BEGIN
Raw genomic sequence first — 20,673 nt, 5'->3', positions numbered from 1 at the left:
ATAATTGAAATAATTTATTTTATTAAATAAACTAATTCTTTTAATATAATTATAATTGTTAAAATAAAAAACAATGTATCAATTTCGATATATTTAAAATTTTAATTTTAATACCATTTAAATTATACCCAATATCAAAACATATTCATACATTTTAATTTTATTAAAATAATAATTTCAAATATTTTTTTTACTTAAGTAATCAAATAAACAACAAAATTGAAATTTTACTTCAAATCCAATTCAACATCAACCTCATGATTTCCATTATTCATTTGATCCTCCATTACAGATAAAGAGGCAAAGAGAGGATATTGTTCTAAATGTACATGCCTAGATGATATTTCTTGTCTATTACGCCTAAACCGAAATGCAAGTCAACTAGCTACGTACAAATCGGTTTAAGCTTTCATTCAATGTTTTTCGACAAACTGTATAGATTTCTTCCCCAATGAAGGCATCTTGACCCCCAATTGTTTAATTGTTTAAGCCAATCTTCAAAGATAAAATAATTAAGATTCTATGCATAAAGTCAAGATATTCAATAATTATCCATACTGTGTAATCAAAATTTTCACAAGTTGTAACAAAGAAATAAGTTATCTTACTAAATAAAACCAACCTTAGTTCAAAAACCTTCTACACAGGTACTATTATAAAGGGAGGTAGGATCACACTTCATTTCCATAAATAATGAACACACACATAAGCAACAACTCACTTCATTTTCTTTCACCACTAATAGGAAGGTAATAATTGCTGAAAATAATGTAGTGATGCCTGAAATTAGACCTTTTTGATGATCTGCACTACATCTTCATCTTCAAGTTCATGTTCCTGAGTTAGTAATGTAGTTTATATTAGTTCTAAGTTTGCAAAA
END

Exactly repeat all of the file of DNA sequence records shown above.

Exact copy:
Raw genomic sequence first — 20,673 nt, 5'->3', positions numbered from 1 at the left:
ATAATTGAAATAATTTATTTTATTAAATAAACTAATTCTTTTAATATAATTATAATTGTTAAAATAAAAAACAATGTATCAATTTCGATATATTTAAAATTTTAATTTTAATACCATTTAAATTATACCCAATATCAAAACATATTCATACATTTTAATTTTATTAAAATAATAATTTCAAATATTTTTTTTACTTAAGTAATCAAATAAACAACAAAATTGAAATTTTACTTCAAATCCAATTCAACATCAACCTCATGATTTCCATTATTCATTTGATCCTCCATTACAGATAAAGAGGCAAAGAGAGGATATTGTTCTAAATGTACATGCCTAGATGATATTTCTTGTCTATTACGCCTAAACCGAAATGCAAGTCAACTAGCTACGTACAAATCGGTTTAAGCTTTCATTCAATGTTTTTCGACAAACTGTATAGATTTCTTCCCCAATGAAGGCATCTTGACCCCCAATTGTTTAATTGTTTAAGCCAATCTTCAAAGATAAAATAATTAAGATTCTATGCATAAAGTCAAGATATTCAATAATTATCCATACTGTGTAATCAAAATTTTCACAAGTTGTAACAAAGAAATAAGTTATCTTACTAAATAAAACCAACCTTAGTTCAAAAACCTTCTACACAGGTACTATTATAAAGGGAGGTAGGATCACACTTCATTTCCATAAATAATGAACACACACATAAGCAACAACTCACTTCATTTTCTTTCACCACTAATAGGAAGGTAATAATTGCTGAAAATAATGTAGTGATGCCTGAAATTAGACCTTTTTGATGATCTGCACTACATCTTCATCTTCAAGTTCATGTTCCTGAGTTAGTAATGTAGTTTATATTAGTTCTAAGTTTGCAAAA